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Linoleum, Linoleum, Linoleum and a New Bathroom

When we bought our house, it had 5 bedrooms.  The awkward first floor bedroom became our lovely new Library, one of the upstairs bedrooms became our master, one the guest room, and one the TV/Craft room.  The last little bedroom, we decided would be better used as a bathroom.

The bedroom was long and narrow - with one North facing window and two doors at the west end.  The door on the left is the only only closet in the house, and it is cedar-lined and goes under the stairs to the attic.  The attic stairs are in the door to the right.  We considered making this one large bath/laundry room but it seemed awkward to go through the bathroom to get to the attic, especially if we want to finish the attic someday (we're crazy, I tell ya). 

First order of business was to remove the stained old carpet (which, unfortunately, I don't have a picture of, but you can imagine... at least it wasn't baby blue like the downstairs.)

Under the carpet we found carpet pad, chipboard, and, the coolest linoleum ever!  Well the library linoleum was pretty neato, but this one is also rather "fancy."  My father used to run an asbestos abatement company, so he's rather handy when it comes to old home demolition.  We had him inspect the linoleum, and nope: no asbestos.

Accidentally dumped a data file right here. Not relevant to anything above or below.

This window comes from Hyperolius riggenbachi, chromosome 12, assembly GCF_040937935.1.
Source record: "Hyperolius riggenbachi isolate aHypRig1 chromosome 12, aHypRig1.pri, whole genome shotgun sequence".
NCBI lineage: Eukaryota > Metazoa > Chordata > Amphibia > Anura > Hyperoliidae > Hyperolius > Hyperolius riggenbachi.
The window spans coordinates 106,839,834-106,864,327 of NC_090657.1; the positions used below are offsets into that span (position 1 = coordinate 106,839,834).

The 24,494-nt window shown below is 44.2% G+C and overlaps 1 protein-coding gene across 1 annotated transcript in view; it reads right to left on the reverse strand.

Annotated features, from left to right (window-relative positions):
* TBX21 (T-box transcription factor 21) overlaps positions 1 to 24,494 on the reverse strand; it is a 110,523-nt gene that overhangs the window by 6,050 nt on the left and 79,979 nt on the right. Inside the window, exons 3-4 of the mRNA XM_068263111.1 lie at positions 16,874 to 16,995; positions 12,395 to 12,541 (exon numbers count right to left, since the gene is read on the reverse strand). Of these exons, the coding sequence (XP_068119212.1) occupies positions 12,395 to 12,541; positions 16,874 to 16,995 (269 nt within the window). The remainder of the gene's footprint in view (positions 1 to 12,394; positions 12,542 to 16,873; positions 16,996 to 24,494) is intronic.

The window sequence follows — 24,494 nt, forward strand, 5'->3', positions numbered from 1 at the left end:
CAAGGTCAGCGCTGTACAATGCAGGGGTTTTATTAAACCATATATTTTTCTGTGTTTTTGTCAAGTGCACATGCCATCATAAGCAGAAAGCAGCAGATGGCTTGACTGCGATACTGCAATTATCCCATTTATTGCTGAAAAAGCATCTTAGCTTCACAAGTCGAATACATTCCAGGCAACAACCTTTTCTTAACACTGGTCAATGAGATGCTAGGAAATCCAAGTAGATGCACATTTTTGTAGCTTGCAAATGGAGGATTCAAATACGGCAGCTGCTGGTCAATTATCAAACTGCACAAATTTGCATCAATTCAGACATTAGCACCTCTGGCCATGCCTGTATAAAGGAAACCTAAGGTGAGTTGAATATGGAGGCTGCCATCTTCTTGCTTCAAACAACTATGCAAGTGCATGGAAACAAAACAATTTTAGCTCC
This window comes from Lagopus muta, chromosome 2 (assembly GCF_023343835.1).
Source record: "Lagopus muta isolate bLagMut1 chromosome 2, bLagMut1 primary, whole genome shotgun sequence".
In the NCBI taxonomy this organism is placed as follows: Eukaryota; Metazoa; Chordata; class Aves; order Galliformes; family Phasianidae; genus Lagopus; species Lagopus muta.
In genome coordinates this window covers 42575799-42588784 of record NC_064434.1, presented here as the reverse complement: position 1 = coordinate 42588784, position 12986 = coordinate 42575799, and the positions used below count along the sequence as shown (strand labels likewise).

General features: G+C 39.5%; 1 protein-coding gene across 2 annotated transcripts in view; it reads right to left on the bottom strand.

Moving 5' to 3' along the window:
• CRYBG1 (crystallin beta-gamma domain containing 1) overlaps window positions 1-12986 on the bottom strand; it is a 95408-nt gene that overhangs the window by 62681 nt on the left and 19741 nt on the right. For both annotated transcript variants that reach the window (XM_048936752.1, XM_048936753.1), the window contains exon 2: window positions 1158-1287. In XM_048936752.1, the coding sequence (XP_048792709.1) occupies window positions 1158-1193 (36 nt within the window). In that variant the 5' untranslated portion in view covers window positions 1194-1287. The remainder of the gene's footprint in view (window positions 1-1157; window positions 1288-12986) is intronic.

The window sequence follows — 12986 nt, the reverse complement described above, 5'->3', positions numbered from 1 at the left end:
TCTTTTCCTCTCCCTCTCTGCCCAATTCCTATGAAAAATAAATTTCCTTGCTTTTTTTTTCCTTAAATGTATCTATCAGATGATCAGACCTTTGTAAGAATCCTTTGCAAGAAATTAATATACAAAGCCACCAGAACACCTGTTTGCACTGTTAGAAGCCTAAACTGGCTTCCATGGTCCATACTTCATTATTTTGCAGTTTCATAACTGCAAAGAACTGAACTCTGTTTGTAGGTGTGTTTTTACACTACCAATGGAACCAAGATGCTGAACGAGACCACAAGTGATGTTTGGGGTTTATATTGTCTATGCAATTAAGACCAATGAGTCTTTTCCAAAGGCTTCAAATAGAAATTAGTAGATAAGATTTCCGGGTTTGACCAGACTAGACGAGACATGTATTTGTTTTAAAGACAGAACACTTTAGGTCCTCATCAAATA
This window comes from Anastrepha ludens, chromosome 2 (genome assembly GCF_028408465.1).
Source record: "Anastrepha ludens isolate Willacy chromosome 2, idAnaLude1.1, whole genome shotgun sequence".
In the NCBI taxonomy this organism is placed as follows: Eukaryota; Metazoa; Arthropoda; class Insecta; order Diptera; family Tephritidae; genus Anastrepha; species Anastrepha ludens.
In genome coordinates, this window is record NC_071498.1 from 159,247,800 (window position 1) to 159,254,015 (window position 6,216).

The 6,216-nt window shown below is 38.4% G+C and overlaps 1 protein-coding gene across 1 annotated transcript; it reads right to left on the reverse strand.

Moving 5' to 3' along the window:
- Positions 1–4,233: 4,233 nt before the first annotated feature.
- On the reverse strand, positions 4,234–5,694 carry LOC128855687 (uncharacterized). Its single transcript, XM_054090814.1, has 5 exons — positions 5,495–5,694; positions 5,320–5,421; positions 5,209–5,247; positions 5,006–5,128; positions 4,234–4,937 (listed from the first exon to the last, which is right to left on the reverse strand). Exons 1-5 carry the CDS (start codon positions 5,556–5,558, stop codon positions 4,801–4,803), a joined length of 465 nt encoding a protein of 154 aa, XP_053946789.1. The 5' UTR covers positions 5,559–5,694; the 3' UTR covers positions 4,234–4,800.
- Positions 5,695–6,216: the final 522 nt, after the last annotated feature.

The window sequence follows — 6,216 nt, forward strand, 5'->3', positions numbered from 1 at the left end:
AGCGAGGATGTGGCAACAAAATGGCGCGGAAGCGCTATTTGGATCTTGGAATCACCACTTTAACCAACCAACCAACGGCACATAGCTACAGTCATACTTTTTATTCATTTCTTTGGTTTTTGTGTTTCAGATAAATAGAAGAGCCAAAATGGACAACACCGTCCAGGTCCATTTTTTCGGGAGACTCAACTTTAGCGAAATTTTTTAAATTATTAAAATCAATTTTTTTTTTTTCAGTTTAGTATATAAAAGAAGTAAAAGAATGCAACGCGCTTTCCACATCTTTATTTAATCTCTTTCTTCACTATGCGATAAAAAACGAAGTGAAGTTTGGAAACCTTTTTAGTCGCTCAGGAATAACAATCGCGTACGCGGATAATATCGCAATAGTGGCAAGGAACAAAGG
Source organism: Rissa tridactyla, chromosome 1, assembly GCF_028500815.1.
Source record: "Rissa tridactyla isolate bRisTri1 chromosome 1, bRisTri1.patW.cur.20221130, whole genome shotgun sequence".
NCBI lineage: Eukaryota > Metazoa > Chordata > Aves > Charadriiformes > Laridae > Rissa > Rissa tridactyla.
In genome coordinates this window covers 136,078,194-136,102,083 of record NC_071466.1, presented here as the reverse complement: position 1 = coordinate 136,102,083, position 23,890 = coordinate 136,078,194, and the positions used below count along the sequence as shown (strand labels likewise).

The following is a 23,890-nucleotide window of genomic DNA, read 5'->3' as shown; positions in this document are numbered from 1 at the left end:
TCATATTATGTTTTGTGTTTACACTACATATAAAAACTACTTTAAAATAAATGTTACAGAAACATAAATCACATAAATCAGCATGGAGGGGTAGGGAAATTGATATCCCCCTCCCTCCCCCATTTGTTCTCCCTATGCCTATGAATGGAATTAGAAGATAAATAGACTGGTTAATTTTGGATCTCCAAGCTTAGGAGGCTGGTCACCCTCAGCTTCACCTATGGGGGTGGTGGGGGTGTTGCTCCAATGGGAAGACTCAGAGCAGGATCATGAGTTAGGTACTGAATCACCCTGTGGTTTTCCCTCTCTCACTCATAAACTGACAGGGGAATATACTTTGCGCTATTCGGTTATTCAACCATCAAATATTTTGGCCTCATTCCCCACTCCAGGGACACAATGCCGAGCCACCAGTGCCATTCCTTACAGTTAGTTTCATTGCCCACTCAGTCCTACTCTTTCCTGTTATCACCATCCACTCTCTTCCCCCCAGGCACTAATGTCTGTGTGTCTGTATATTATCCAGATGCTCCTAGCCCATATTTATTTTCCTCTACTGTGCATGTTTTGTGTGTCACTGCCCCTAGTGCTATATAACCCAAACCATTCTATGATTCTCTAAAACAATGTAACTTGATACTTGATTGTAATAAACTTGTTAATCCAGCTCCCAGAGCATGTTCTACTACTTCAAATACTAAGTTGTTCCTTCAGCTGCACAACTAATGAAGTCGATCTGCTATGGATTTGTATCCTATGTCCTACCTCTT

The hints of pastel accents in the feather plumes was just grand. 

Unfortunately, I don't think I could look at this for the next 5 years, so it had to go...

And lo and behold!  What do we find, but beautiful wide pine floors!  The original flooring was in really good shape and hadn't been painted like most of the upstairs.  The linoleum was installed over a kraft paper-like backer which just lifted off the floors and only stuck in a few places.  

We have a plan to turn this room in to a bathroom and a separate laundry... but that's another day's post!

For now, we have to remove the baseboard, plan out the layout of the new bathroom, bash a doorway in to the hall for the new laundry room, put in all the plumbing and wiring, refinish the floors, paint, tile, install fixtures, hook up water, and install a vent fan.  No big deal.

Moral of the Story:
Just go ahead and dive on in.
You can fix most stuff, just don't go too wild!